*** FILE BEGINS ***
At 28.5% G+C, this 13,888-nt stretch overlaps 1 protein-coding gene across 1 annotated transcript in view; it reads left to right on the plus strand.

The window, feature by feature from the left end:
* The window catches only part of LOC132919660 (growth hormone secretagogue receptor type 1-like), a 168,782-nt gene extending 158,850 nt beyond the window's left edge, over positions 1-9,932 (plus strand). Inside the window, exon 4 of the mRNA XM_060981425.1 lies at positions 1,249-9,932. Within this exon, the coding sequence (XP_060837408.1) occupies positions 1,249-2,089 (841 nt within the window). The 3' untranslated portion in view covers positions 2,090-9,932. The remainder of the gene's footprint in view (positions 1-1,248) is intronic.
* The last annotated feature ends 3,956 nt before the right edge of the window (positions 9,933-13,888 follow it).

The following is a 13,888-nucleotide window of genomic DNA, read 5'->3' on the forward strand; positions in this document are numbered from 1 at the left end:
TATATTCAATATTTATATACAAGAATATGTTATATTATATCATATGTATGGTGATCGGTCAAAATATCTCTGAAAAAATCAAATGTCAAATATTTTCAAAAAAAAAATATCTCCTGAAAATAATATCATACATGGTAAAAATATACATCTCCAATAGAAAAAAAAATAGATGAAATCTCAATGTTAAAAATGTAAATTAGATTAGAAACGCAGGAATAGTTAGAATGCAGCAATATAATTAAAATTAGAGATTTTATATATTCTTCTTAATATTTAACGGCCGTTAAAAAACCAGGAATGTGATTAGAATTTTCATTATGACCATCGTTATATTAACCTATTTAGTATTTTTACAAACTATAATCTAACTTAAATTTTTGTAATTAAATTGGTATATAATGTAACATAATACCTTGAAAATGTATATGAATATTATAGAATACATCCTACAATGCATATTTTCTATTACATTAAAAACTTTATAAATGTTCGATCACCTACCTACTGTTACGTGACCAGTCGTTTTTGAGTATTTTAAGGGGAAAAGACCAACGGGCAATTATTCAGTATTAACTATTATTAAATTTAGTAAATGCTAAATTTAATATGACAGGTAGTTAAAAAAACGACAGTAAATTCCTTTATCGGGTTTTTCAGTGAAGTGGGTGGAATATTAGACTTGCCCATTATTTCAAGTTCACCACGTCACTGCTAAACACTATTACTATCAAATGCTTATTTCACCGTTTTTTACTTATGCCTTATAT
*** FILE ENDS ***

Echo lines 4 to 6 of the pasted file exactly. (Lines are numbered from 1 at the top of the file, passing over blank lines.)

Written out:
* The last annotated feature ends 3,956 nt before the right edge of the window (positions 9,933-13,888 follow it).

The following is a 13,888-nucleotide window of genomic DNA, read 5'->3' on the forward strand; positions in this document are numbered from 1 at the left end:
TATATTCAATATTTATATACAAGAATATGTTATATTATATCATATGTATGGTGATCGGTCAAAATATCTCTGAAAAAATCAAATGTCAAATATTTTCAAAAAAAAAATATCTCCTGAAAATAATATCATACATGGTAAAAATATACATCTCCAATAGAAAAAAAAATAGATGAAATCTCAATGTTAAAAATGTAAATTAGATTAGAAACGCAGGAATAGTTAGAATGCAGCAATATAATTAAAATTAGAGATTTTATATATTCTTCTTAATATTTAACGGCCGTTAAAAAACCAGGAATGTGATTAGAATTTTCATTATGACCATCGTTATATTAACCTATTTAGTATTTTTACAAACTATAATCTAACTTAAATTTTTGTAATTAAATTGGTATATAATGTAACATAATACCTTGAAAATGTATATGAATATTATAGAATACATCCTACAATGCATATTTTCTATTACATTAAAAACTTTATAAATGTTCGATCACCTACCTACTGTTACGTGACCAGTCGTTTTTGAGTATTTTAAGGGGAAAAGACCAACGGGCAATTATTCAGTATTAACTATTATTAAATTTAGTAAATGCTAAATTTAATATGACAGGTAGTTAAAAAAACGACAGTAAATTCCTTTATCGGGTTTTTCAGTGAAGTGGGTGGAATATTAGACTTGCCCATTATTTCAAGTTCACCACGTCACTGCTAAACACTATTACTATCAAATGCTTATTTCACCGTTTTTTACTTATGCCTTATAT